Sunday, November 9, 2008

Spanish Market


This is the weekend of the Spanish Market at the Heard Museum and I stopped by yesterday to see what beautiful things might entice me. There are over 75 artists who display and sell their artwork with crafts ranging from furniture to painting to jewelry and much, much more. I saw a painting I loved and some beautiful work with thin sheets of metal shaped and pounded into pictures but, I resisted the purchase. I felt concern that the artists might not do so well in these hard economic times, but I was pleased to see that there were a few people who were purchasing both large and small artworks.
This picture is of the strolling Mariachi’s who provided entertainment apropos to the event.
The best part of the day happened when I ran into good friends that I hadn't seen in months. We ended up spending the afternoon together and catching up. Nothing beats an afternoon with good friends.

10 comments:

JM said...

I was a bit confused looking at mariachis in a spanish market, but then I've just realized that americans use the word spanish when refering to mexican stuff, that means all the handicrafts you described are not from Spain, am I right?

Sharon said...

Jm, you are correct. They mostly are influenced by Mexican art. Some of it is unique to Mexico only, but some has strong 'Spanish' influences that must come from a historic perspective.

The missionaries who built the chain of missions north through Mexico, into Arizona and California were from Spain so their architecture and art provides strong influences in this area even today.

David -- www.CostaRicaDailyPhoto.com said...

jm and Sharon,
Your dialogue has uncovered a complex subject. As jm is from Portugal, I can understand his questioning mariachis at a Spanish market. In the USA, there is a huge confusion and over-generalization about Latino cultures.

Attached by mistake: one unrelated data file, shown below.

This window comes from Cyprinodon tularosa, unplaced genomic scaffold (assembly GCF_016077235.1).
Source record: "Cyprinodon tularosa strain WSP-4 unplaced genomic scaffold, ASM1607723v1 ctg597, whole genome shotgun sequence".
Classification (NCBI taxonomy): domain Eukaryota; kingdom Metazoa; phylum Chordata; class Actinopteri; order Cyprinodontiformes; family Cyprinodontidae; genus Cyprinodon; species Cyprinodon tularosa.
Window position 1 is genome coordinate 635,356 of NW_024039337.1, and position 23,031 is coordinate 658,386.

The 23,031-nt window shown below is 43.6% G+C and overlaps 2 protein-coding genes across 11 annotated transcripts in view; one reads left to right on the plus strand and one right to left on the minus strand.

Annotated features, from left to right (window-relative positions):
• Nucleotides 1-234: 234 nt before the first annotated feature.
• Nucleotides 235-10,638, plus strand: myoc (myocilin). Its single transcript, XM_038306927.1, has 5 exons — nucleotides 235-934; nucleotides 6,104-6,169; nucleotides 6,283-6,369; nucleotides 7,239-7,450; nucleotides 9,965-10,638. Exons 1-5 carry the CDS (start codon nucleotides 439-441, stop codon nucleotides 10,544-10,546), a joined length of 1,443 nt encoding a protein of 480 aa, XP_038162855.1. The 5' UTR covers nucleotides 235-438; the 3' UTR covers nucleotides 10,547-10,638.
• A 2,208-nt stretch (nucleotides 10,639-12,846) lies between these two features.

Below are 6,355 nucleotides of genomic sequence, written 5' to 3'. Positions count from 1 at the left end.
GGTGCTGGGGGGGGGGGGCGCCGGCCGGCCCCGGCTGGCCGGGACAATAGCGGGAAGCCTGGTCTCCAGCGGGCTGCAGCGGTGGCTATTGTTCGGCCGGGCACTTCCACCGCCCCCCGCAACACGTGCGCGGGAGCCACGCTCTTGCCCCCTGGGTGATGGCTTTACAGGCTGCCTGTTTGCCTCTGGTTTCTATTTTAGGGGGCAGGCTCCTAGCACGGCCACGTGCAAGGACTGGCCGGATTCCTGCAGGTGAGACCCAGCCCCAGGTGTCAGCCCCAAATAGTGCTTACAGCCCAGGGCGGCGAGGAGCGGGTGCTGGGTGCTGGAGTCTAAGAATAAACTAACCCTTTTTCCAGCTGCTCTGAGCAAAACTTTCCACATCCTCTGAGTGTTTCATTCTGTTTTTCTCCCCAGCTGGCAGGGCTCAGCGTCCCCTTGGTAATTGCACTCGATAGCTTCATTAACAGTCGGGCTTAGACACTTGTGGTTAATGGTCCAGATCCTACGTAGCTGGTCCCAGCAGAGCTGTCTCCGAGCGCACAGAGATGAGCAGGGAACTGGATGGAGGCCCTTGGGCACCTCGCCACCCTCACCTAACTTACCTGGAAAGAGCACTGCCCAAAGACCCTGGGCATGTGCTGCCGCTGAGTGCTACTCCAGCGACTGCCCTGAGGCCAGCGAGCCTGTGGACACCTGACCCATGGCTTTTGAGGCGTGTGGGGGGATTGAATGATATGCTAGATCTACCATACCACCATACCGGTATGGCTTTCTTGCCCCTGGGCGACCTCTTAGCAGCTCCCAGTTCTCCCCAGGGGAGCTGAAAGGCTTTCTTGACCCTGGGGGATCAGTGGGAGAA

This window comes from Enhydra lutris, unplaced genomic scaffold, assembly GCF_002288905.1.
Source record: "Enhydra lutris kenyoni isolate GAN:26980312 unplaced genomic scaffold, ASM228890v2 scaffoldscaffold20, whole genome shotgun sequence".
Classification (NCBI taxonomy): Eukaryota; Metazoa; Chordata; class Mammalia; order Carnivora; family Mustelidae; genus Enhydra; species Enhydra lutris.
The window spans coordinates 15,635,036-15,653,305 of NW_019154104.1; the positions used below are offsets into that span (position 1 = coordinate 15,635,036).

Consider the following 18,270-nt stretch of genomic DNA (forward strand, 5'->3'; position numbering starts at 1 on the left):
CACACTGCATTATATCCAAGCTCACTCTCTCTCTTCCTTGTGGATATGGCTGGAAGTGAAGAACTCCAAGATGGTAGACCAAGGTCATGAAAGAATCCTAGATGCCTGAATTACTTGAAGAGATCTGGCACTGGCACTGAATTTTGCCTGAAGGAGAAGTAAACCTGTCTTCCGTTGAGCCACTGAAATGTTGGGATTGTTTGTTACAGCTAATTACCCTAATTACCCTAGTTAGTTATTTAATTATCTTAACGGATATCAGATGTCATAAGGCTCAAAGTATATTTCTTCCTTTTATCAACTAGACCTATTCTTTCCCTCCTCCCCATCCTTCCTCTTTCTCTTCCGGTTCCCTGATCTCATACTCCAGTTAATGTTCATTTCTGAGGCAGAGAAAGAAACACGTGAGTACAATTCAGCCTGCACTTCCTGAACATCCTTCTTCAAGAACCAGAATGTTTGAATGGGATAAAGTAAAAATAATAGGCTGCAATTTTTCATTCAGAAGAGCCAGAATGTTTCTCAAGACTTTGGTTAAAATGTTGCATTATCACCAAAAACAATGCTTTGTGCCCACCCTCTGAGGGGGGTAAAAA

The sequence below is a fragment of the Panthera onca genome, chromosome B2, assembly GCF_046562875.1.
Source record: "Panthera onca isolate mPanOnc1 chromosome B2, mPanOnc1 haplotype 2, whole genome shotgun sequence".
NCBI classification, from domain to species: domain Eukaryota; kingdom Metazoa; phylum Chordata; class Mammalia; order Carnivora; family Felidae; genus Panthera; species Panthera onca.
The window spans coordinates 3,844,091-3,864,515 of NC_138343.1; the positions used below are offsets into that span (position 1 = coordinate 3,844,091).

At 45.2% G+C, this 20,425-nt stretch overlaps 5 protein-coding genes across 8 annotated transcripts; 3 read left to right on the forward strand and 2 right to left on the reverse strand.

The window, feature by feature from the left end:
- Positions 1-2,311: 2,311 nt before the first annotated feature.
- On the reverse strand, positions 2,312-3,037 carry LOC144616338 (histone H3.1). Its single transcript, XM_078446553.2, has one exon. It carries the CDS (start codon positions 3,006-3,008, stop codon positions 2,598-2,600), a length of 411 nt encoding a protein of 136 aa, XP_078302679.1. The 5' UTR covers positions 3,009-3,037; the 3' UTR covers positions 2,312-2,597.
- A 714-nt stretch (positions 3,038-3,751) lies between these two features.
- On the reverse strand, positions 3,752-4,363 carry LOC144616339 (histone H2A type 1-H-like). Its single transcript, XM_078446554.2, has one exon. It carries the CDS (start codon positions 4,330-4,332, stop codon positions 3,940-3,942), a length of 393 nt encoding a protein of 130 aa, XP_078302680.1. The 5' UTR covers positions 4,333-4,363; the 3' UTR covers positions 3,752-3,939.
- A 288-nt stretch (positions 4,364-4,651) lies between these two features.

Many Americans consider "Hispanic" to apply to everyone and everything south of the border. Unless Americans have closer associations with Latino culture, they do not differentiate very much between art or culture from Mexico, Central America, South America, or Spain.

There is great diversity in Latin America. The Carribean cultures are different. There are countries that speak French or English. The largest country in South America, of course, speaks Portugese.

In Phoenix, the overwhelming Latino cultural influence is Mexican in origin, which of course carries with it traditions from Spain. With more cultural events like the Heard Museum Spanish market, more people gain more exposure to the diversity of Latino cultures and Latino influences in U.S. culture.

JM said...

Due to Portugal location, the only neighbour country we have is Spain, so it's very natural all of us go there quite often and know it pretty well, that's why I' sure they have the 'flamenco' and not the 'mariachis' :-)
I've visited Mexico for one month (actually have fallen in love with the country!) and of course I can see 5 centuries of spanish influence in every aspect, but the differences with Spain are enormous! I think it is equivalent to what happens between Portugal and Brasil.
As a matter of fact I love Latin America and was lucky to have visited most of its countries where spanish have been for centuries leaving a great heritage, but glady every one of them still keep most of their rich traditions.
And yes, it's true not all South America speaks spanish. I've also been in Belize and it's influences are totally different from other neighbour countries, like Guatemala or Honduras.

Boise Diva said...

The picture reminds me of my favorite birthday celebration at the Camel Back Inn-Scottsdale. A Mariachi band serenaded me the whole time!

Steve Buser said...

An afternoon outside with live romantic music with friends. I can put myself in that place right now.

Randy said...

I love the Heard. So many fun events to see there.

Laurie said...

I'd love to have been there! It reminds me of all the festivals in Austin when I was growing up. I love Mexican culture and food and those gorgeous colors used in everything from textiles to pottery. When I was growing up, my family vacationed on South Padre Island on the southern tip of Texas. We would go into Matamores and shop the bazaars and street vendors. I still have turquoise pieces from those trips.

Hilda said...

Arts and crafts! Ooh, sounds like my kind of market! No matter the country of origin or influence ;)

Love the discussion of JM and David here! And that's coming from one whose people is Malay, mixed in with Chinese, and became a Spanish colony (and therefore, Catholic) for 300 years, LOL! And we're not even talking about the southern-most islands of the Philippines, which remains mostly Muslim. ;D

Susie of Arabia said...

Sharon - You're really making me homesick now! I grew up in Douglas on the Mexican border and lived many years in Tucson and Prescott. Ay, ay, ay, ay!!!